Behind the Lyrics - The White Stripes: "The Big Three Killed My Baby"
(Photo Credit - Pieter M. van Hattem)
Hey-o! So, the past few editions, we looked at how to use song lyrics as a powerful tool in the fight against injustice. On that same vein, I think it is important to look at cultural context and appealing to a vast majority of audiences. The White Stripes is a great example of this. I wanted to pick a song to highlight how to appeal to a large amount of people while also remaining true to you or your band's ideals.
"The Big Three Killed My Baby" -- The White Stripes The big three killed my baby No money in my hand again The big three killed my baby Nobody's comin' home again Their ideas made me want to spit A hundred dollars goes down the pit Thirty thousand wheels are rollin' And my stick shift hands are swollen Everything involved is shady The big three killed my baby Yeah yeah yeah The big three killed my baby No money in my hand again The big three killed my baby Nobody's comin' home again Why don't you take the day off and try to repair A billion others don't seem to care Better ideas are stuck in the mud The motors runnin' on tuckers blood Don't let em tell you the futures electric Cause gasoline's no measured in metric Thirty thousand wheels are spinnin' And oil company faces are grinnin' Now my hands are turnin' red And I found out my baby is dead Yeah yeah yeah The big three killed my baby No money in my hand again The big three killed my baby Nobody's comin' home again Well I've said it now Nothing's changed People are burnin' for pocket change And creative minds are lazy The big three killed your baby The big three killed my baby No money in my hand again The big three killed my baby Nobody's comin' home again And my baby's my common sense So don't feed me planned obsolescence Yeah my baby's my common sense So don't feed me planned obsolescence I'm about to have another blowout I'm about to have another blowout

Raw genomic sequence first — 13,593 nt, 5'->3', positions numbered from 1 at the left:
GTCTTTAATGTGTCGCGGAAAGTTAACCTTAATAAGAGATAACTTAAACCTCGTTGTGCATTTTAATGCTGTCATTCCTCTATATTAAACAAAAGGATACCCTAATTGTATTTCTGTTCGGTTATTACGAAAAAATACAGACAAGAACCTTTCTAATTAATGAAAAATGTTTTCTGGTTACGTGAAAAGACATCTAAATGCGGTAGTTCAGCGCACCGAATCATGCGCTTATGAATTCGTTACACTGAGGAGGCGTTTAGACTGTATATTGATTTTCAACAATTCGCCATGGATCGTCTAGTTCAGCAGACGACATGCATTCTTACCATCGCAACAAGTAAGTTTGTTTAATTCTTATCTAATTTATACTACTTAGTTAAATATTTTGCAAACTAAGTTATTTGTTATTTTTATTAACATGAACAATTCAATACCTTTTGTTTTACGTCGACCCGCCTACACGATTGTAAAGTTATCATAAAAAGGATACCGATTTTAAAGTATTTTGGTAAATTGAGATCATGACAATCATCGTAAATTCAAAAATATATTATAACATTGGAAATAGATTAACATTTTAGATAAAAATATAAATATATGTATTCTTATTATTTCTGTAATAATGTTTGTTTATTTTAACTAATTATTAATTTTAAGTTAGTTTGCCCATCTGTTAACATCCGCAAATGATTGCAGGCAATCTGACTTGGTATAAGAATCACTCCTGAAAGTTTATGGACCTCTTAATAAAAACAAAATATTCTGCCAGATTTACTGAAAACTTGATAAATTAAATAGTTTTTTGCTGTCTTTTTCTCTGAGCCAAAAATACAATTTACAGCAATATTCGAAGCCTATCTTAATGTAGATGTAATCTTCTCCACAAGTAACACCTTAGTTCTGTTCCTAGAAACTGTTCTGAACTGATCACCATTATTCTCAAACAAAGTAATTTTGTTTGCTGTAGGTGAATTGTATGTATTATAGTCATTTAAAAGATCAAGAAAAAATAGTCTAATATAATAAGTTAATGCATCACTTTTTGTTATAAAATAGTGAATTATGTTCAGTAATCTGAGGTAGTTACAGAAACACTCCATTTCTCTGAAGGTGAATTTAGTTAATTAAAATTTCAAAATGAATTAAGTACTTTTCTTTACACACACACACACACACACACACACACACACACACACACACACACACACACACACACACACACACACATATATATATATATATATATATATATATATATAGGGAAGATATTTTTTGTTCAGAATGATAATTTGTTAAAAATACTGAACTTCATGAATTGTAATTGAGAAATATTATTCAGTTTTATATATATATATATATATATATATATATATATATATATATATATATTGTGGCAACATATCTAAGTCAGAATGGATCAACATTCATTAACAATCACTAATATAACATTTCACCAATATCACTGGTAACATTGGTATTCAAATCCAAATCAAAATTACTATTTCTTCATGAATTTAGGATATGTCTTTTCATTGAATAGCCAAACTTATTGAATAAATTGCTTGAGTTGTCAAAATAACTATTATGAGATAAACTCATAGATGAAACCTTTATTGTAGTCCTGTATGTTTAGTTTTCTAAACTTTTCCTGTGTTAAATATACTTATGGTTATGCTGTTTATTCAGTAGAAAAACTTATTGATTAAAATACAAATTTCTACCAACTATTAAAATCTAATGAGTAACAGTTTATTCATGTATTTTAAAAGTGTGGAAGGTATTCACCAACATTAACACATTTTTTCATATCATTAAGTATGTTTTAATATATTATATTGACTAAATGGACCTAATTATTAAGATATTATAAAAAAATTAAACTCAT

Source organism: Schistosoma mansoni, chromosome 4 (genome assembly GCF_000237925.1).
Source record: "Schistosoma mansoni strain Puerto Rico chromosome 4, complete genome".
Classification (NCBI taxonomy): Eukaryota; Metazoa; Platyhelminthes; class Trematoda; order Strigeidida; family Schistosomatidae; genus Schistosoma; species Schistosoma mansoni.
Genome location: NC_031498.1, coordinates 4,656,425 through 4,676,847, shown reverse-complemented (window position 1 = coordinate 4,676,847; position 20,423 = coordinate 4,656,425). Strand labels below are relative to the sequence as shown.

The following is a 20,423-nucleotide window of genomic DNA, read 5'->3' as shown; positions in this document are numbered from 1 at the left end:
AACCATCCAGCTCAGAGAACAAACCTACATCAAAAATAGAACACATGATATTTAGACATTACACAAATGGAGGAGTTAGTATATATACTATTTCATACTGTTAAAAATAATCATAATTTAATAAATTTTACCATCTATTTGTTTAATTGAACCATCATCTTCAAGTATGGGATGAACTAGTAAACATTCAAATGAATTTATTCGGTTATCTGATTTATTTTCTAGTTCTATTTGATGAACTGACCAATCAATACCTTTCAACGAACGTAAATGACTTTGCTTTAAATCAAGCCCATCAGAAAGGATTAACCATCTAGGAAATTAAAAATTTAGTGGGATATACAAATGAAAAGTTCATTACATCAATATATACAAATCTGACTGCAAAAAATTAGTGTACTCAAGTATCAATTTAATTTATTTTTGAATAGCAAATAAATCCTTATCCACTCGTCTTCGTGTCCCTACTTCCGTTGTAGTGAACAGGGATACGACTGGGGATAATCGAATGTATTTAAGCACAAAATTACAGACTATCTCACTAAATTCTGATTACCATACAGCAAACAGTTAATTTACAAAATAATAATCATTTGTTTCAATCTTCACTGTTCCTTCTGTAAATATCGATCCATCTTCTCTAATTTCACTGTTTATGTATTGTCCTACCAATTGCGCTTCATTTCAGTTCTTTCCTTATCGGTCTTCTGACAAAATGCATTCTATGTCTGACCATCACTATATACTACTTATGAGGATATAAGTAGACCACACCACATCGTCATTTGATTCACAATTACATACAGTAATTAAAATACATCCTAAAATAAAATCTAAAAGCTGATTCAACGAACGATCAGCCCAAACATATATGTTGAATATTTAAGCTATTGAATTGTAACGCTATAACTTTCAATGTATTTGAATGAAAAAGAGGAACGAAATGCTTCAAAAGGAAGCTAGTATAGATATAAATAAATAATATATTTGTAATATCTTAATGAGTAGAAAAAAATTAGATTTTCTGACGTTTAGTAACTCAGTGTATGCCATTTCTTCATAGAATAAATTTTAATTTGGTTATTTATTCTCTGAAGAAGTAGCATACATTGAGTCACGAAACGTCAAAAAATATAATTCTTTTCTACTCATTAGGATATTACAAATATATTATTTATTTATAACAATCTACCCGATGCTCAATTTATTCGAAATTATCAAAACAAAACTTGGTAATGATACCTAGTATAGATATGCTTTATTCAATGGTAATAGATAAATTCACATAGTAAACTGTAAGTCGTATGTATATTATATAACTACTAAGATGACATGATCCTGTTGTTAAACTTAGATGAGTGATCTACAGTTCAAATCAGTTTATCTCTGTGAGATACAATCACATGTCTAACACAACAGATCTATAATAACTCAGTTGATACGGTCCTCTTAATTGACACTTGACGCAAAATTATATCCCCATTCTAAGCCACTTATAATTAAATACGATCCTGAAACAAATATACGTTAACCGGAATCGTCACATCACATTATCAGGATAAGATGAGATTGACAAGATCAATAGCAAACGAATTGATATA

What we need to understand is how the White Stripes came to be. We have a couple of kids (Jack and Meg) growing up in the Rust Belt capital -- Detroit, MI. Back in its hey-day, it was marvelous. Tons of work, a powerhouse of the blues (thanks to the dedication of the African Americans who moved North), and it was a bustling city. However, in the 70s, this all starts crashing. The Big Three is in reference to GM, Ford, and Chrysler. There is a depression happening. Even if that isn't happening, a lot of the younger generations are feeling incredibly disheartened. You work your butt off for meager pay, no appreciation, and oftentimes, the work is so hard, you'll die from it. However, it is this painful cycle that eats family after family all for the cause of consumerism. This "cycle of poverty" is not highlighted enough in today's day and age. More and more people are falling into the working class, while the few and rich gain more off the labor of those below them. Families that have dedicated themselves to the business also have set their children up to not see that there may be a way out. A different path - hence, how this cycle of poverty keeps occurring. This is a blues song dedicated to the working class. "I'm about to have another blowout" is just such a powerful way to end a song like this. It is a call to action. Don't be happy with this. Fight this. Find more. Humans are worth more than that petty existence. So, how does this appeal to a larger group of people? Class. Now, please do not get me wrong -- racism is real. It is a problem that needs to be addressed, but classism is oftentimes an issue that gets overlooked and ignored. Politicians like to point at race to divide us when -- as what we have seen with the Black Lives Matter movement -- it is structural racism that we are really battling right now. If we all band together against the few rich, there is not stopping us. That is the power of looking at class in lyrics as well as other societal problems that can be address. Until next time.